Every study of so-called diversity and inclusion (D&I) programmes - whether in the East or in the West - have showed remarkably similar results: they yield significant benefits to job hunters, employers, as well as companies and their customers.
In Hong Kong, which considers itself a generally meritocratic society that strives to provide a level playing field for all its economically active players, observers say that the embrace by organisations of D&I programmes produces win-win outcomes, which is why more employers would do well to implement the concept.
One employer that has long led the way in D&I is UBS. "Diversity and inclusion is a strategic priority for UBS. The firm seeks to attract the highest calibre talent irrespective of ethnicity, gender, sexual orientation, or educational background," says Hayden Majajas, head of diversity and inclusion, Asia Pacific, at UBS. "Not only does diversity drive creativity and innovation, but it also helps create an environment in which all employees are given an equal opportunity to reach their full potential."
The bank's D&I programme is at the core of its human resources (HR) approach, he adds. "UBS seeks to encourage increased diverse representation at all levels, with a particular focus on senior management," says Majajas.
"While a commitment to D&I helps attract the best and brightest from the broadest talent pools, we also constantly seek to provide clearly defined career paths for our employees with development tailored for each individual. An inclusive work environment attracts a broad range of talent and enhances both client relationships and business performance."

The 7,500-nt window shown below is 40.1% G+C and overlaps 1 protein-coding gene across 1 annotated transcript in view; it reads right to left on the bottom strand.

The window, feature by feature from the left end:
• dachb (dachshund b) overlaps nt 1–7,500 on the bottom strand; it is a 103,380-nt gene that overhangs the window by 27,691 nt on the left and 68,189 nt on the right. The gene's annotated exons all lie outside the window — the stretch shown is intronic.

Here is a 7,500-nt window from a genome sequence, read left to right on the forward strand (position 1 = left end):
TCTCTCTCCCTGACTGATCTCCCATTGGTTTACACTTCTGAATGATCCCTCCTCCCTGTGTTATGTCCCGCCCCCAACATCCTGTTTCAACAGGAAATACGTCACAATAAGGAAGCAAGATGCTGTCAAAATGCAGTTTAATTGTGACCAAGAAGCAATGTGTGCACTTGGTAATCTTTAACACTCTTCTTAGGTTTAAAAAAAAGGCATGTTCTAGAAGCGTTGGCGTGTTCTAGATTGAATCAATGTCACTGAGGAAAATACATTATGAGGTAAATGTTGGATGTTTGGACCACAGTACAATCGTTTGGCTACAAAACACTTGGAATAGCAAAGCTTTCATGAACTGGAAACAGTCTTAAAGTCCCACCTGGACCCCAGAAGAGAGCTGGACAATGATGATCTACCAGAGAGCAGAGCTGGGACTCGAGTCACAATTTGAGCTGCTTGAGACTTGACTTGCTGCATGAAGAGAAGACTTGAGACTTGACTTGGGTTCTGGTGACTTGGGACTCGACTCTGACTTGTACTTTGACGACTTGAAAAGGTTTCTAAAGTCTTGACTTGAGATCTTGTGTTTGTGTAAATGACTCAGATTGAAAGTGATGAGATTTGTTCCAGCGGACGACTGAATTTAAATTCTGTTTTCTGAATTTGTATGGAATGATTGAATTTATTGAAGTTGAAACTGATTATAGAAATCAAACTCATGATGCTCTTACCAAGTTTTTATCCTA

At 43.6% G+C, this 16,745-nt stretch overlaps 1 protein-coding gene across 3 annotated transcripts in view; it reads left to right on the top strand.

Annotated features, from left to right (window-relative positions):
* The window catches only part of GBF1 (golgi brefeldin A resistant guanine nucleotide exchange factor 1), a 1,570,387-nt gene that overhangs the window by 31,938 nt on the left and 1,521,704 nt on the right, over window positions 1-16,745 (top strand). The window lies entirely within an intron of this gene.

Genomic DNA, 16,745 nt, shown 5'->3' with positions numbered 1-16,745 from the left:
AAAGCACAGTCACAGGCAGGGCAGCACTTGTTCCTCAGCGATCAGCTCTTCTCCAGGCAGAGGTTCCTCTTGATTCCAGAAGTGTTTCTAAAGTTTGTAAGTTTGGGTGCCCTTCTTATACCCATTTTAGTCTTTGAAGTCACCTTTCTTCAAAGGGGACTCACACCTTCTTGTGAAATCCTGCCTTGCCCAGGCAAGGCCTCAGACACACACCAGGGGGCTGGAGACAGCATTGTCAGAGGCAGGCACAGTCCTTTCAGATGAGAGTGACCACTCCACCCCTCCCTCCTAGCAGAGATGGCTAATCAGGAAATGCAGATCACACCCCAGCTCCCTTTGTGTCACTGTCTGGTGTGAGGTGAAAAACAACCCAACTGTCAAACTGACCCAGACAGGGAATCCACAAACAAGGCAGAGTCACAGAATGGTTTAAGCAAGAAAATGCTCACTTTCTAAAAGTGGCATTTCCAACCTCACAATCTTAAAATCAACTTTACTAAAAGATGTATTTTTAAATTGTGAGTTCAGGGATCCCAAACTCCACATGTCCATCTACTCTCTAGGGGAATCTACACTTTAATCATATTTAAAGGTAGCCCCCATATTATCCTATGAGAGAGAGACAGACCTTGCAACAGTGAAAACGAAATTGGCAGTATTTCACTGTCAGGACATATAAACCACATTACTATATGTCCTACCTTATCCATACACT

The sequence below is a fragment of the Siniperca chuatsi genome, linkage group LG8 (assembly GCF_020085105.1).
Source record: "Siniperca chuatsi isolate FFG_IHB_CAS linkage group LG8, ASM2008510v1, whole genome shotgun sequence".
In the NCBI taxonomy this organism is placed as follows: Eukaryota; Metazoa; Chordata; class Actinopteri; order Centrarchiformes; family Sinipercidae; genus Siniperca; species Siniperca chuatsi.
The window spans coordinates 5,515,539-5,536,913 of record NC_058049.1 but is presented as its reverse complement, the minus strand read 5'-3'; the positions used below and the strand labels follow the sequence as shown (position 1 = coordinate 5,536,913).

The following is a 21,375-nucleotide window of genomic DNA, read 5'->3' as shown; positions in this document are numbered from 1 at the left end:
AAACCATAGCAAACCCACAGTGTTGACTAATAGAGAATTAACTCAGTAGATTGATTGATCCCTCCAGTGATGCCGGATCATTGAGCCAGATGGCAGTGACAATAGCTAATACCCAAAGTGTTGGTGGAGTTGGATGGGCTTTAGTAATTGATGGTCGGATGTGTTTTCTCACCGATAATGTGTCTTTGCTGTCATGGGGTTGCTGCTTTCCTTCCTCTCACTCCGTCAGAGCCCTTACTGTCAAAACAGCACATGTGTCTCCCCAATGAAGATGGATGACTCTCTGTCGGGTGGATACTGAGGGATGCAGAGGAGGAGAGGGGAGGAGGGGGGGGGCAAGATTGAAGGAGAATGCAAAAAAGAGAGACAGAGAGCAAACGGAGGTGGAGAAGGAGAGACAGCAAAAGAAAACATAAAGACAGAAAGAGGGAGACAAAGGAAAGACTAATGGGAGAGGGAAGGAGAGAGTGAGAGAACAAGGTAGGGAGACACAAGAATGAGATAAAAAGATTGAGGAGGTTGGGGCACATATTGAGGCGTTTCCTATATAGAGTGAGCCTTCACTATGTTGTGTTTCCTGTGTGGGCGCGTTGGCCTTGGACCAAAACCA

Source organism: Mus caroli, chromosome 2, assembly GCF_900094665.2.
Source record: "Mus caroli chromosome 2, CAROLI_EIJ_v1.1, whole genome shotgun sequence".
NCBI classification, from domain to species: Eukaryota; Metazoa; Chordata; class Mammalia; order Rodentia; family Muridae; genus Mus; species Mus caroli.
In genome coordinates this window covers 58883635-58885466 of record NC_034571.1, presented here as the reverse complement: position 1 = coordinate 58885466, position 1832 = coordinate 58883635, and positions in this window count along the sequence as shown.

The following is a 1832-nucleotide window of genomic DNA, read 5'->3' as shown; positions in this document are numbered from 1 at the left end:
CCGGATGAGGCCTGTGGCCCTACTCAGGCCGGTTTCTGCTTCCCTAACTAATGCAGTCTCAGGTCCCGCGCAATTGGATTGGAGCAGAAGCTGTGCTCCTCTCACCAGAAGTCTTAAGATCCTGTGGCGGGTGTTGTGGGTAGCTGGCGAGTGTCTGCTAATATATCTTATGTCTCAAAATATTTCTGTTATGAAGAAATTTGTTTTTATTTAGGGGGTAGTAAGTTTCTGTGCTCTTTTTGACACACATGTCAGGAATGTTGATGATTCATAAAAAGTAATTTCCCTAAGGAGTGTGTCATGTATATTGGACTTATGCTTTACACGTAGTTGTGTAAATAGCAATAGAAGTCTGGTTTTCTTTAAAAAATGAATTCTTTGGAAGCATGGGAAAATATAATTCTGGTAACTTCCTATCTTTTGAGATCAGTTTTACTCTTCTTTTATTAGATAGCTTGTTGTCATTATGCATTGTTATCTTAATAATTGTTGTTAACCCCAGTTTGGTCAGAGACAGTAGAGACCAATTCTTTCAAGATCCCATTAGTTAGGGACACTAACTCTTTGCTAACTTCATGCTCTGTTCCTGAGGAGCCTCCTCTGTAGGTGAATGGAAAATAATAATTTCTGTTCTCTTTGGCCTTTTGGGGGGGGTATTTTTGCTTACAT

The gains are considerable, according to Majajas. "The benefits span a number of areas, from improved engagement with staff via employee networks, through to closer relationships with clients as a result of engagement offerings, to improved performance that comes with development initiatives."
Hong Kong is a rapidly changing society, especially in demographic terms, and UBS is mindful of this. "Our diversity programmes are constantly evolving. They encompass raising awareness through to integrating diversity into the day-to-day management and processes of the firm," says Majajas.
"We also proactively seek to engage our clients in the process. We believe that a diverse workforce boosts innovation and creativity and provides the capability to develop new and relevant products. An example was a dinner for leading women in Hong Kong, hosted by our co-CEO for Asia Pacific, Alex Wilmot-Sitwell, and an event in Tokyo aimed at our fixed-income clients," Majajas says.
The formulation of a workable and effective D&I programme is not without its challenges, as many a head of D&I or HR chief will affirm. But UBS has gone to remarkable lengths to provide as inclusive a working environment as possible.
"The successful implementation of diversity depends on our ability to integrate awareness of the issues to all our employees," Majajas explains. "Our strategy includes the creation of concrete plans of action for the management of each business, all of which are monitored.
"While I am confident in saying that there are no glaring barriers to entry at UBS, we, nevertheless, offer traineeships for university students with disabilities and programmes for special-needs students," Majajas elaborates.
"Placements typically last between four and six months and help participants develop work and life skills, build confidence, gain exposure to the work environment and raise awareness of disability among employees. Of course, we are careful not to become complacent as there is always much more that we can do," he adds.
Another bank with a D&I record respected by the industry is Standard Chartered Bank, which started its programme in 2004.
"For us, D&I is about creating a workplace culture that helps deliver our strategic intent commitments to our people by enabling each and every employee to make a difference, and teams to win," says Fern Ngai, head of the bank's corporate affairs in Hong Kong. "It is more than just policies, initiatives and processes; it is about how we work with each other and our stakeholders.
"Diversity means all the ways in which people differ, including both visible and underlying cultural and thinking styles," Ngai adds. "Inclusion is about making each individual employee feel valued and respected for who they are as a person and for what they bring to the organisation. It is embracing the richness of ideas, backgrounds and perspectives to create business-value... This is not just about `tolerating' differences but about 'valuing' them."